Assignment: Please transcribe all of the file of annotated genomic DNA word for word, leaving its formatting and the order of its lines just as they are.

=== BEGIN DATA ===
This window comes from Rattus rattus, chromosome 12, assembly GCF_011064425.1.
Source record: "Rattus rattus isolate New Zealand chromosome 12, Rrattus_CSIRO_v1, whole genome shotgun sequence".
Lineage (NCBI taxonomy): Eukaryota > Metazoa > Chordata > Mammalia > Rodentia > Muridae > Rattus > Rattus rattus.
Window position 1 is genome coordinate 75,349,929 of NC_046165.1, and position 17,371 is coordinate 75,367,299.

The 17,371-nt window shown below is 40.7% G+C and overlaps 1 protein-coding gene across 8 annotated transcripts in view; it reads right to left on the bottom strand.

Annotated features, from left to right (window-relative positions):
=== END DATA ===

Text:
This window comes from Rattus rattus, chromosome 12, assembly GCF_011064425.1.
Source record: "Rattus rattus isolate New Zealand chromosome 12, Rrattus_CSIRO_v1, whole genome shotgun sequence".
Lineage (NCBI taxonomy): Eukaryota > Metazoa > Chordata > Mammalia > Rodentia > Muridae > Rattus > Rattus rattus.
Window position 1 is genome coordinate 75,349,929 of NC_046165.1, and position 17,371 is coordinate 75,367,299.

The 17,371-nt window shown below is 40.7% G+C and overlaps 1 protein-coding gene across 8 annotated transcripts in view; it reads right to left on the bottom strand.

Annotated features, from left to right (window-relative positions):